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November 29, 2016

School: You’re Great, But You Were Homeschooled …


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Two more homeschool graduates are finally headed to the cosmetology school of their choice thanks to their parents’ good recordkeeping and Home School Legal Defense Association’s advocacy.

Mike Donnelly MIKE DONNELLY Contact attorney for Ohio

When Beverly Moreno applied to a Paul Mitchell cosmetology school in Ohio this fall, the admissions office told her that she needed a GED. The school acknowledged that Beverly seemed to be a great candidate, but it refused to recognize her diploma because of misinformation it claimed to have received from the Ohio Department of Education.

The Morenos had chosen to home educate by establishing a non-chartered, non-tax supported school in compliance with Ohio law. Mrs. Moreno had kept proof of compliance with the law and produced it for the school. Still, the school refused to accept the legally valid diploma.

With the school still blocking Beverly’s admission, HSLDA’s legal team took over. We sent the school’s admissions office a letter explaining Ohio law and the specific provisions for parent- and private school-issued diplomas as proof of high school completion. Through a series of calls, emails, and letters, HSLDA attorneys took the issue to the school’s administration and accrediting agency, NACCAS.

After speaking with HSLDA, school administrators responded positively. They agreed to change the existing discriminatory policy—which required home educated students to take an equivalency exam—and replace it with one that treats homeschool graduates fairly. The school’s admissions office then called Beverly to let her know that everything was in order and welcomed her for the start of classes this month.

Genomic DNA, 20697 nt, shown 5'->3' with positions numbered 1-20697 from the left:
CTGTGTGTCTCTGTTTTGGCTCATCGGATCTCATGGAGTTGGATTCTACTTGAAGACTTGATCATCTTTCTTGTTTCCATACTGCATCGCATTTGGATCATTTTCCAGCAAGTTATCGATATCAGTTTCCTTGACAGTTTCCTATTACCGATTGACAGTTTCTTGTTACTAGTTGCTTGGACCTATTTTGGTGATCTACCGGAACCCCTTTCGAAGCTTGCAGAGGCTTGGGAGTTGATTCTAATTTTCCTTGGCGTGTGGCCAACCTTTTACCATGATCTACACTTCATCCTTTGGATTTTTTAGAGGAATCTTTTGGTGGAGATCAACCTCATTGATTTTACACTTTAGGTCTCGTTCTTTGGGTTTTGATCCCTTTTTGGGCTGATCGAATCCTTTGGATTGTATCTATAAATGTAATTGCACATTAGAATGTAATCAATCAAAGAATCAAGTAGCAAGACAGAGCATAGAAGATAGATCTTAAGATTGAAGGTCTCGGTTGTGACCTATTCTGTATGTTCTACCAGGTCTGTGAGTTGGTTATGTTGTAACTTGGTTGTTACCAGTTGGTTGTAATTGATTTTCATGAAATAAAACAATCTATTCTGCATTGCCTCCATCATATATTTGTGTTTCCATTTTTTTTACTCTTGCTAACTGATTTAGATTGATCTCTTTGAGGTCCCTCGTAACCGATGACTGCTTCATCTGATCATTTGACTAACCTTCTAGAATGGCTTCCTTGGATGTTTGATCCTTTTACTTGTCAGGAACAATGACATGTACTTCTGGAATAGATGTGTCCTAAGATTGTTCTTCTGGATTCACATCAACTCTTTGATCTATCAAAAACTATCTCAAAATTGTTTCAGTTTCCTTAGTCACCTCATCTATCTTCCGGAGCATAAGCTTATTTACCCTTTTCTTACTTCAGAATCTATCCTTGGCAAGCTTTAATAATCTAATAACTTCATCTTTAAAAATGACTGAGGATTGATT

Trouble in Tennessee

In a similar case, Derriana Dyton had already been accepted to a Tennessee cosmetology program and had purchased her course supplies when her mother received an unsettling call the evening before orientation.

The school now questioned the validity of Derriana’s high school transcript and informed Mrs. Dyton that unless Derriana graduated from an accredited Tennessee school, she could not attend orientation or start classes. Mrs. Dyton explained that Derriana had been homeschooled in Virginia and Georgia, but was unable to convince the school to accept this fact.

With this last-minute deadline looming, Mrs. Dyton contacted HSLDA. HSLDA’s legal team quickly sent the school a letter reinforcing that the Dytons had homeschooled in compliance with both Virginia and Georgia law and had issued a valid transcript. The school responded to HSLDA’s letter and acknowledged it would accept the family’s proof of compliance and honor Derriana’s admission to the program.

HSLDA has found homeschooled graduates face continued hostility and skepticism from trade schools, especially cosmetology schools. If your student envisions a career in this area, it is crucial to keep records demonstrating compliance with your state’s homeschool law in order to successfully matriculate at one of these schools.

HSLDA remains committed to defending your right to homeschool and issue a valid high school diploma for your children. If your graduate encounters discrimination in applying to a trade school, contact HSLDA right away.